1. Across the top of the eles – frowned on by the rangers; would be a really stupid thing to do
  2. Along the beach trying to judge the shore break — I have a lot of experience with the surf and if my timing was off I could end up as a part of the eles or going for a swim
  3. So option 3 it was: through the kelp, how bad could it be? Thankfully it was only thigh deep…

After another restful night at the hut I headed off along the beach just after low tide, inspected the old Sandy Bay Hut and set track for the station. Having experienced rain and wind it was now time for snow. Hiking across the snow covered plateau with a mixture of sunshine and light snowflakes falling, one really gets to fully appreciate the serenity of Macquarie Island.

Joe Ahearn

Grand opening of Plumbers Nissen hut

A big weekend here on the Macca social calendar as Saturday night saw the Grand Opening of the newly renovated Plumbers’ Nissen hut (previously featured here in Macca Makeovers).

Now complete with a porch, lighting and heating, the occasion called for a ribbon to cut, the unveiling of a new name plaque: ‘Wiggins Plumbers Workshop', as well as a pig on a spit and celebratory darts in the new venue.

Contrary to our usual Saturday night dining rules, hi-vis clothing was compulsory and there was a ‘come as a plumber’ theme.

Thanks to all on station who have contributed to this renovation.

We might be able to get Glenn off station for a walk now…


In 2014, the Macquarie Island Pest Eradication Project (MIPEP) was declared a success with the complete eradication of rats, mice and rabbits from the island. Prior programs had got rid of introduced weka (a flightless bird from New Zealand) and cats.

Rats and mice came ashore in cargo during the early sealing era, and cats were considered a necessary addition to any voyage in the early years as they helped control rodents, as well as being pets. Rabbits and weka were introduced to Macca in the late 1800’s as an alternate food source for oiling teams. These animals were all well-established when ANARE expeditions commenced.

Our current biosecurity regulations are very strict to ensure no stray bugs or seeds get to the island and introduce anything new, however expeditioners once had a different relationship with the imported pests and some kept them as pets, passed on from year to year.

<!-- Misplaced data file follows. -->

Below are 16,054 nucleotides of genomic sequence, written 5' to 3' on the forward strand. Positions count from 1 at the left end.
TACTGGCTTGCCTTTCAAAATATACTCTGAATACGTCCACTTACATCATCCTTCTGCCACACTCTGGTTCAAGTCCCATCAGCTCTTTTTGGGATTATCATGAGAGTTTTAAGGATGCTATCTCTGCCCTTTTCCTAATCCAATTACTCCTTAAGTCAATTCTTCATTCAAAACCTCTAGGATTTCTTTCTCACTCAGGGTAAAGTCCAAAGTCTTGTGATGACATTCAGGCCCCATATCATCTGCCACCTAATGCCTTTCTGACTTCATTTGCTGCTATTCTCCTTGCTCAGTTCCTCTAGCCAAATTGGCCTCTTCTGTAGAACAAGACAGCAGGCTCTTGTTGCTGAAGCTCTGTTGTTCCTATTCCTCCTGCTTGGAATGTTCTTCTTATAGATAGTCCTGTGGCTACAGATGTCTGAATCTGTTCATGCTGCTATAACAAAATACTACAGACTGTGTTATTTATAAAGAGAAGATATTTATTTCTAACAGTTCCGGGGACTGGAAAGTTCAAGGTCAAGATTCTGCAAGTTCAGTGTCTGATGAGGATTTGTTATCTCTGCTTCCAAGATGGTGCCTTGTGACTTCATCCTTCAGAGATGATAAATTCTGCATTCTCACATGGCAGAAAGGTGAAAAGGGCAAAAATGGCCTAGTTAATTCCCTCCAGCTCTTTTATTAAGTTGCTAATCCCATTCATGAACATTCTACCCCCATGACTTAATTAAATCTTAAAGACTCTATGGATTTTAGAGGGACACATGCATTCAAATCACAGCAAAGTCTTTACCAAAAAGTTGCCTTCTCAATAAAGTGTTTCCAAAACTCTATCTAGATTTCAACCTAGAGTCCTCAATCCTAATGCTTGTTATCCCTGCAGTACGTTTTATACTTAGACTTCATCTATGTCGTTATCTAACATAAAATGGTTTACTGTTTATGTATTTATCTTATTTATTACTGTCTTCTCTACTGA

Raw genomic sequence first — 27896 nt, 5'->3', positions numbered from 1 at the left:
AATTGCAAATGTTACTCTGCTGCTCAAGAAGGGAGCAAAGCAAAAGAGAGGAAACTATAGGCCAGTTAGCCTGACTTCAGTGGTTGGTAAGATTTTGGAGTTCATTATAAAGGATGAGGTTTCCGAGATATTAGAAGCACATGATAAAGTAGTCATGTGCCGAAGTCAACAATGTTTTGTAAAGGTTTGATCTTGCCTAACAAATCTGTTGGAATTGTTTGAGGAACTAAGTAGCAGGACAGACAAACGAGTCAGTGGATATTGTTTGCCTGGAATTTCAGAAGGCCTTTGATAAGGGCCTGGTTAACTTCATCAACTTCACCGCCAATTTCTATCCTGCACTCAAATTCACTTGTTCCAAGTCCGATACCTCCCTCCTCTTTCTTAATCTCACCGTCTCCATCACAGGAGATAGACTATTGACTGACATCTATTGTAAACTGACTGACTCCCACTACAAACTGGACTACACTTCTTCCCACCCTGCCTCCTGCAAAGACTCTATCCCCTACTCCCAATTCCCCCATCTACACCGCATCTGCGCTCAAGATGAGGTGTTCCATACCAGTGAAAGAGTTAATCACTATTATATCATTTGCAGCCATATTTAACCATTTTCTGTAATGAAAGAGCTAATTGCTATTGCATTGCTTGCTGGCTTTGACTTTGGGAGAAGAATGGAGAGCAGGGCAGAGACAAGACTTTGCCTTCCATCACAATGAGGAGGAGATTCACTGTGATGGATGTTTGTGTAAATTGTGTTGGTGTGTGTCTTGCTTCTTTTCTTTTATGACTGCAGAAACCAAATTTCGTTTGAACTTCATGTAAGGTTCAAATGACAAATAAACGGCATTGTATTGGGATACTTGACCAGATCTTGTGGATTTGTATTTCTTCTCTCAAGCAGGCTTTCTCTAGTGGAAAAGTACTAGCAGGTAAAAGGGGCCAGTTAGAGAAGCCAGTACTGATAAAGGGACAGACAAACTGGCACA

From 'Homer’s Odyssey', the Macquarie Island Magazine, 1970 (how things were done before the internet…):

On arrival at Macquarie Island in December of 1969 to commence duties for the 1970 season, we found we had inherited one budgie and one frog plus a few tropical fish. Sir Jasper, greatly loved budgie from previous expeditions immediately became a firm favourite with our party, due to his happy disposition at all times, and his comments on the movie nights with a few choice words. Unfortunately he contracted a disease and passed away in early April 1970 much to our sorrow, and I am sure the sorrow of many other expeditioners who had known poor old Jasper.

Gormay the Macquarie Island frog, who as the story goes, arrived with the compliments of a cabbage leaf and an ANARE crate, survives happily and well, enjoying the comforts of Macquarie Island and its delectable kelp flies. He I am sure, will remain for many years to come. Other pets include three pet Met rabbits and two Radio rabbits, a few cats and a mouse.

Peter Butcher

From the May Newsletter:

Peter Brandt has given away the idea of taming wild cats after getting really tangled up with one; he has decided wood carving is healthier.

From the July Newsletter:

We are very sorry to record the death of our little frog Gormay, perhaps from a surfeit of kelp flies. He was our keenest movie watcher and will be sadly missed.

These days we are completely pet-free.